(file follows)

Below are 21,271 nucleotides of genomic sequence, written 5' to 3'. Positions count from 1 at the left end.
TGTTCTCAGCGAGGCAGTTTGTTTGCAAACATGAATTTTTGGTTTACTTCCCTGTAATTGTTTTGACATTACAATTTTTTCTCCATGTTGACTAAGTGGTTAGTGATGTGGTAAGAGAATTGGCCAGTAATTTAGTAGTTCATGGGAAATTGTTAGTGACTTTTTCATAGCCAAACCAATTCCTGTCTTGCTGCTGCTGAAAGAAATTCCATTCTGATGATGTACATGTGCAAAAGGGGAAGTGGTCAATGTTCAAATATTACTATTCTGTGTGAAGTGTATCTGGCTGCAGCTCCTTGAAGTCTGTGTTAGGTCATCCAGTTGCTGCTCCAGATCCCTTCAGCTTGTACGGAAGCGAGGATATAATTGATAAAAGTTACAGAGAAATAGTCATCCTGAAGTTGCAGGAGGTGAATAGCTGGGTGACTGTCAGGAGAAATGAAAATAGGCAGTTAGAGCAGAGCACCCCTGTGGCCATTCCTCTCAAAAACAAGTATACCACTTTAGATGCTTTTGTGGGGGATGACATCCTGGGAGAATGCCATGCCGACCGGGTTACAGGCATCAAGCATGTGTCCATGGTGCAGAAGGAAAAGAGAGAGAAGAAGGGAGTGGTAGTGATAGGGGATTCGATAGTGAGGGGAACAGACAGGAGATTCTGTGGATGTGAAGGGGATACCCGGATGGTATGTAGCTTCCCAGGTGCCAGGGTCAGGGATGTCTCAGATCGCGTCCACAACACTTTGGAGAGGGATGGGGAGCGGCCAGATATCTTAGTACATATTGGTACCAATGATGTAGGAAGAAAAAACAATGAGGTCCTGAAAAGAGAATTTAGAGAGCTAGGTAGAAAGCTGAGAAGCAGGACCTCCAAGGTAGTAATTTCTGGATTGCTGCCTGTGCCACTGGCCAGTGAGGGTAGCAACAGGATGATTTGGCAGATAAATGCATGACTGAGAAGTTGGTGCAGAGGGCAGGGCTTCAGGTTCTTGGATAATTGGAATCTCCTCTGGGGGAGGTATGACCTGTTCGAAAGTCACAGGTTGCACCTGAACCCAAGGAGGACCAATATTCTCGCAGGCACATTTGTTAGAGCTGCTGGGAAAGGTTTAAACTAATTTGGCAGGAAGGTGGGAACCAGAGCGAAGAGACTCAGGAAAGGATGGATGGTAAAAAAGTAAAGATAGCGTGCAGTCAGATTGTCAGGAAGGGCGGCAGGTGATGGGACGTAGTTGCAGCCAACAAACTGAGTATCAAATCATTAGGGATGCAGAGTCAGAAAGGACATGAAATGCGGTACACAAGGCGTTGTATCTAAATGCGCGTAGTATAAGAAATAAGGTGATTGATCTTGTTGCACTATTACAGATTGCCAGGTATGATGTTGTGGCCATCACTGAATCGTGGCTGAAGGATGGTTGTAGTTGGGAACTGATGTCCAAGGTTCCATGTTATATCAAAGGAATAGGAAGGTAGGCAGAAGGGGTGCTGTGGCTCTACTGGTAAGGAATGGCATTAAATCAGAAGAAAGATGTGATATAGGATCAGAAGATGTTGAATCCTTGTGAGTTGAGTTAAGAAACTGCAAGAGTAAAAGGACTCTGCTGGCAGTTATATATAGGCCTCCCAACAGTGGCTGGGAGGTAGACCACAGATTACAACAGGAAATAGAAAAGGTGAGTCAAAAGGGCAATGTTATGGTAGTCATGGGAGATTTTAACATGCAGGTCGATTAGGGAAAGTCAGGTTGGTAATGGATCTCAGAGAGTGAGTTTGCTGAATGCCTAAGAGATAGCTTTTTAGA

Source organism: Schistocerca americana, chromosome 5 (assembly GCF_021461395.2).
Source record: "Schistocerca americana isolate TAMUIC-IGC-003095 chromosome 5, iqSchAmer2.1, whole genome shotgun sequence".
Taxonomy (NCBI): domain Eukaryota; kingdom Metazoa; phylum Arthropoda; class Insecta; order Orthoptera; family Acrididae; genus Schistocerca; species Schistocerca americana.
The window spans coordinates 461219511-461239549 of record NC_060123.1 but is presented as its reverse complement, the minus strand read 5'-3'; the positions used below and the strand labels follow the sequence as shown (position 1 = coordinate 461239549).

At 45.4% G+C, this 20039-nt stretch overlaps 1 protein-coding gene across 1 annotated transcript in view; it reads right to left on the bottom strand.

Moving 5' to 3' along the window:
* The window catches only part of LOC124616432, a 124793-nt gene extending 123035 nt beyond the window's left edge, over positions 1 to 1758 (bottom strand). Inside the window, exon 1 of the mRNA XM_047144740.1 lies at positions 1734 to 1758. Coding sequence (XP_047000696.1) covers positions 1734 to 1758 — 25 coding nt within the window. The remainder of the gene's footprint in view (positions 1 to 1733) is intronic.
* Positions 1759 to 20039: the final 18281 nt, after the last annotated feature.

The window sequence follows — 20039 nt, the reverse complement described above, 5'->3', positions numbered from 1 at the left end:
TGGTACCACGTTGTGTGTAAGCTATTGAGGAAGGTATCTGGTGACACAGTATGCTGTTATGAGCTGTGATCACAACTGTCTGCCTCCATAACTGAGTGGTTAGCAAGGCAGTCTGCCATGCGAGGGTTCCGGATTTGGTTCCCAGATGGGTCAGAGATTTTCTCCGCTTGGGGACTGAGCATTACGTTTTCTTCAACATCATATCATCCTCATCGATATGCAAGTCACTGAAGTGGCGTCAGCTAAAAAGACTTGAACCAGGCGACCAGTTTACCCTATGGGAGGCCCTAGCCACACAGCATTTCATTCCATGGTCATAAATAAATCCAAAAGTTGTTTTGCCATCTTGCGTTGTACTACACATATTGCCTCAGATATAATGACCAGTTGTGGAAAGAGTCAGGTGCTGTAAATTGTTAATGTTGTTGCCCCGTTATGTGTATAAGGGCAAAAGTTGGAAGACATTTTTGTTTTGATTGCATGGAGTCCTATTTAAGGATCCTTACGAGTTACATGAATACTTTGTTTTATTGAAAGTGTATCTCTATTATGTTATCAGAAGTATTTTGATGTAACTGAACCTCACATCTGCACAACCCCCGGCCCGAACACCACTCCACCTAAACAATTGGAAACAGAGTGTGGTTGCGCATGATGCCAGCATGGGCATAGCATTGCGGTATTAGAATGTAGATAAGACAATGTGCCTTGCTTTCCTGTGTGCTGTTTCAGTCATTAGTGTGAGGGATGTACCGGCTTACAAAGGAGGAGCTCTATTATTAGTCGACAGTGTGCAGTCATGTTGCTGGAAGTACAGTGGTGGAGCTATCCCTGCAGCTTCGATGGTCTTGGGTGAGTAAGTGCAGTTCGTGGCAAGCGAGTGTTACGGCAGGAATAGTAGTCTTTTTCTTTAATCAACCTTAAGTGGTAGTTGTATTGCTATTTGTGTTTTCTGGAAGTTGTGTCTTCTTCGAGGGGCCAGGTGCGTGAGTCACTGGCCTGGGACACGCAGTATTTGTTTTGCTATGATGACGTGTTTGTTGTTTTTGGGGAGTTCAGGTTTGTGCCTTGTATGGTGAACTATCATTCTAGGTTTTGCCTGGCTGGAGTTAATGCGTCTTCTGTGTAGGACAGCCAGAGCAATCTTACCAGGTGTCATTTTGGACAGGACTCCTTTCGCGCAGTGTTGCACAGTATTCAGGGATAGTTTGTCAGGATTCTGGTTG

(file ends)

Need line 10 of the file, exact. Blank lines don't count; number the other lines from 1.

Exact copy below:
* Positions 1759 to 20039: the final 18281 nt, after the last annotated feature.